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Vampires Suck

Stoker's Dracula

(Your blood, that is.)  How does one even begin to write about vampires with any sort of completeness?  Every culture’s got one – some version of a creature that rises from the dead and preys on the life force of the living (either the blood or something more abstract, such as energy or the soul) to sustain itself.  Reflecting this, Dracula and his brethren abound on the shelves of Special Collections – particularly our comics collection where the dramatic nature of the vampire lends itself perfectly to a graphic medium.

While vampires have been around for ages, it was Bram Stoker’s 1897 novel Dracula that made them much more prevalent in literature and popular culture.  In more modern times, vampires’ popularity has spiked again with television series such as Buffy the Vampire Slayer and bestselling book series like Anne Rice’s The Vampire Chronicles, Stephanie Meyer’s Twilight series, and the Sookie Stackhouse Novels by Charlene Harris.

Let’s start with Dracula then, shall we?

Stoker's DraculaStoker's Dracula Stoker's Dracula

This 2004 adaption of Stoker’s Dracula presents the comic in a dramatic black and white contrast that plays up the drama of the story.

Blood of Dracula

Another series featuring the Count is Apple Comics’s Blood of Dracula, where each issue contains an installment of three different stories featuring Dracula in his own time, in the future, and anywhere in between.  This issue even comes with a record of songs composed to supplement the stories!Blood of Dracula RecordNot to be outdone, Warp Graphics (which later turned over most of its titles to Apple Comics) pitted Dracula against Jack the Ripper in its 1986 mini-series Blood of the Innocent.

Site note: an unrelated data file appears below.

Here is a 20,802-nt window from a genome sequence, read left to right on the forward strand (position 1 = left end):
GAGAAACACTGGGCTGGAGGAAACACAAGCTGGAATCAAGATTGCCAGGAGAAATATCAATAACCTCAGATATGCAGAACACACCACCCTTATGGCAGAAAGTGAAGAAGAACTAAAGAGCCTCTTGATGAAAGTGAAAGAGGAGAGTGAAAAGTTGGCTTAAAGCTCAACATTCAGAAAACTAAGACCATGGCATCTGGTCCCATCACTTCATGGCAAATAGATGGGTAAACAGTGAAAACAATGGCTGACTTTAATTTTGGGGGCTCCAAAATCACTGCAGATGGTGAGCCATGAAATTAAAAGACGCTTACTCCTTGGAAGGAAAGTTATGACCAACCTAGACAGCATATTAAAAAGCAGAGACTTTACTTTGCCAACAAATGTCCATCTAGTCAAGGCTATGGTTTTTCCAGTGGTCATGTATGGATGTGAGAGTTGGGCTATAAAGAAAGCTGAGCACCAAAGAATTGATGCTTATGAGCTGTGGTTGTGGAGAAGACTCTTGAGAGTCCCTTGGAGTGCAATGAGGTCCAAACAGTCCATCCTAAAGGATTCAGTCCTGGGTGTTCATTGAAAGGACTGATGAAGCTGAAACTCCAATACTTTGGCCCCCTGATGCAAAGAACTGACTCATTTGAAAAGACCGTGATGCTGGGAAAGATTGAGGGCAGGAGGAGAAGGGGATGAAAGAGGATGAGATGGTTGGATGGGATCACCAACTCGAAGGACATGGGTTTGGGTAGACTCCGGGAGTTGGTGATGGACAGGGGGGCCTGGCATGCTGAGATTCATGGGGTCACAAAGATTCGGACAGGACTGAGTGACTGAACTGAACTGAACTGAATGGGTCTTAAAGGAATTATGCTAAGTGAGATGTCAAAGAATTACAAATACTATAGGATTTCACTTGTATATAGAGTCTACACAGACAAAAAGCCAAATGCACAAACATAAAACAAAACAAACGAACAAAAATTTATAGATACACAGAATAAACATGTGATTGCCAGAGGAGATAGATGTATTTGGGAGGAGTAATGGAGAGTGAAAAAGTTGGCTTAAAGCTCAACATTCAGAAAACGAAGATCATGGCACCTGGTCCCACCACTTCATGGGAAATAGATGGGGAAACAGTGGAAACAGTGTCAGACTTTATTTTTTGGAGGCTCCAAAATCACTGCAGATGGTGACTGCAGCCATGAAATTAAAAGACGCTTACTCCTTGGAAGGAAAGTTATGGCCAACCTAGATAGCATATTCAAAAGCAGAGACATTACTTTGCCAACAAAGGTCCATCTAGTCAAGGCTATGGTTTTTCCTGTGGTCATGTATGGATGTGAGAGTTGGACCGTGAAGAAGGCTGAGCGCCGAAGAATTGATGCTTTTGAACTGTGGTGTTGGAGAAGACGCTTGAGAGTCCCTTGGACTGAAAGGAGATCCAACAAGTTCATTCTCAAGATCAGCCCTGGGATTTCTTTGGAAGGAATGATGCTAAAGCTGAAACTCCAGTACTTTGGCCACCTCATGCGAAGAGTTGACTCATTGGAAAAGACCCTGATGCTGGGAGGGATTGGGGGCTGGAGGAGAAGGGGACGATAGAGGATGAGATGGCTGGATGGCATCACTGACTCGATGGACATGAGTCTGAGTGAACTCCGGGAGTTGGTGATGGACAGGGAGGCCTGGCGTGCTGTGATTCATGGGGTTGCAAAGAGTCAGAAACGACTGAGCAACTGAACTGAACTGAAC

Blood of the Innocent

In addition to its large spread in comics, the story of Dracula has also been taken to the stage over the years, as seen in these scenes from a 1978 production of Dracula starring Frank Langella as the titular feind and famous illustrator Edward Gorey designing the scenery and costumes. Dracula

Stoker wasn’t the only one to write about vampires, though.  Folk stories teemed with different versions of the vampire.  This image from a book of Russian folk tales shows the warlock from the tale “The Soldier and The Vampire” who comes back from the dead each night to terrorize a town by cursing a newlywed couple and drawing their blood until he is outwitted and killed by a clever soldier.

The Soldier and The Vampire